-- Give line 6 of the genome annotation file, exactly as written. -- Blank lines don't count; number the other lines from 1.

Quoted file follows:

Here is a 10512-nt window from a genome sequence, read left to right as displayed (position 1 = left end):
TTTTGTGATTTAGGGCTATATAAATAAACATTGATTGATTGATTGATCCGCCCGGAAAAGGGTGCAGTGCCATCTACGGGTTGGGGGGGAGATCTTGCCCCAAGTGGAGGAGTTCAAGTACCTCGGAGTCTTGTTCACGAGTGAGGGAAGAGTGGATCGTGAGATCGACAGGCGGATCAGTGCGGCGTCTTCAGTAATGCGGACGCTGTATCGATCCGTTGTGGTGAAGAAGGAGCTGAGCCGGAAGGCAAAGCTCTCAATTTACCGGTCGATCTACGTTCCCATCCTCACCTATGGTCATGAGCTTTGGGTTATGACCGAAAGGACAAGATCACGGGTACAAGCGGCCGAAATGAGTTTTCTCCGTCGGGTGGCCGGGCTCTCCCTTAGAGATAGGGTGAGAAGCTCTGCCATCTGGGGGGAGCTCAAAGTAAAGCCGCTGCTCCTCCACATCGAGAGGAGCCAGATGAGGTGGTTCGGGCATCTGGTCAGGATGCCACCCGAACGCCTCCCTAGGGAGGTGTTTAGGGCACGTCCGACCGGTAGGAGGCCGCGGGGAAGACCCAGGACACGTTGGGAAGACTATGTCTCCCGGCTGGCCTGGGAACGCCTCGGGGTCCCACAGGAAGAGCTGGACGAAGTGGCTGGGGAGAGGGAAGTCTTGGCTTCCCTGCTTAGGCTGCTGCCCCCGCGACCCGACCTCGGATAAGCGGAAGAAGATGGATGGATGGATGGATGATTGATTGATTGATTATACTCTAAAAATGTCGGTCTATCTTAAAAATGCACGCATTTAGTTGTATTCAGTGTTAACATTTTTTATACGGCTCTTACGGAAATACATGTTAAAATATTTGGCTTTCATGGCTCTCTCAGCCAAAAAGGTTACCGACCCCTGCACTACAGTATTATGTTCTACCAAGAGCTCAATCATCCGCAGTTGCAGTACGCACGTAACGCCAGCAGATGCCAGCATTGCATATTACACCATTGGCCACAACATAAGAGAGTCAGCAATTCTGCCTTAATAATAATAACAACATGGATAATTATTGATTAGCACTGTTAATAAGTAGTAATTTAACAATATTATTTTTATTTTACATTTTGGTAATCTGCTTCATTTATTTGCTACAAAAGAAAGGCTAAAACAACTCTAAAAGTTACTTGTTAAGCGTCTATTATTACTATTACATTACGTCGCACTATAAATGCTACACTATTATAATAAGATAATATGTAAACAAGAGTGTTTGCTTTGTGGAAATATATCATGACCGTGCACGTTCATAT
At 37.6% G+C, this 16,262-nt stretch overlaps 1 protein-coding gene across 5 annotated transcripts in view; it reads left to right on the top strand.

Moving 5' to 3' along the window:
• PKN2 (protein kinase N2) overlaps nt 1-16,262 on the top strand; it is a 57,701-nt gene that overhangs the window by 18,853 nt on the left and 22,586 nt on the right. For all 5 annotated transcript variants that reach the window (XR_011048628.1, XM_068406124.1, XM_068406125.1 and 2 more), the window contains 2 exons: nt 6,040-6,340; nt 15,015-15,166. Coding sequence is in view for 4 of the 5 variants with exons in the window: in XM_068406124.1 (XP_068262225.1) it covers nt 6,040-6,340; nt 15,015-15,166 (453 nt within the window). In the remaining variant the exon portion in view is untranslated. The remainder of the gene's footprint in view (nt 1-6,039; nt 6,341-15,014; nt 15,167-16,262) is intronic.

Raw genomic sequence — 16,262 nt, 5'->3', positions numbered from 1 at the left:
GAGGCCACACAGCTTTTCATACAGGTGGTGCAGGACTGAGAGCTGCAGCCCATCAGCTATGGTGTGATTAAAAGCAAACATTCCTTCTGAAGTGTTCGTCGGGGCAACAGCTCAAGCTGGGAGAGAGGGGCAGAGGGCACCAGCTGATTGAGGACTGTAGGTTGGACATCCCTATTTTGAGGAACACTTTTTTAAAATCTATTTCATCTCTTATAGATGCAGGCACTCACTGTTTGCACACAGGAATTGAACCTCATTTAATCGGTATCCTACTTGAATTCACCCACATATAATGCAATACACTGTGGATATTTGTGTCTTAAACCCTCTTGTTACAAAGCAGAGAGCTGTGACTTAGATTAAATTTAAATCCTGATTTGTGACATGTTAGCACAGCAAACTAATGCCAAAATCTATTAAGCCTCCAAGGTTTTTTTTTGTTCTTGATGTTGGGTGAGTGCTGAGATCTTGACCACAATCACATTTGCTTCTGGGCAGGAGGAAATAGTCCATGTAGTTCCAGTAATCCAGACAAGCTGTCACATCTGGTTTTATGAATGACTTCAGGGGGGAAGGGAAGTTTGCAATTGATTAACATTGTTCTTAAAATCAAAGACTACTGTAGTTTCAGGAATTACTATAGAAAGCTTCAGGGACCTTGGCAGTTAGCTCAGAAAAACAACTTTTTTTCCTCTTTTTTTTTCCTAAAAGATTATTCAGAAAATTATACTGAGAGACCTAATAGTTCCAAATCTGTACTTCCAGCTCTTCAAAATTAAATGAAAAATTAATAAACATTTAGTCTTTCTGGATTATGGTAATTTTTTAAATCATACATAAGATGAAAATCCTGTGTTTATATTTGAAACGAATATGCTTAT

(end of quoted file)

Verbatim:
Raw genomic sequence — 16,262 nt, 5'->3', positions numbered from 1 at the left: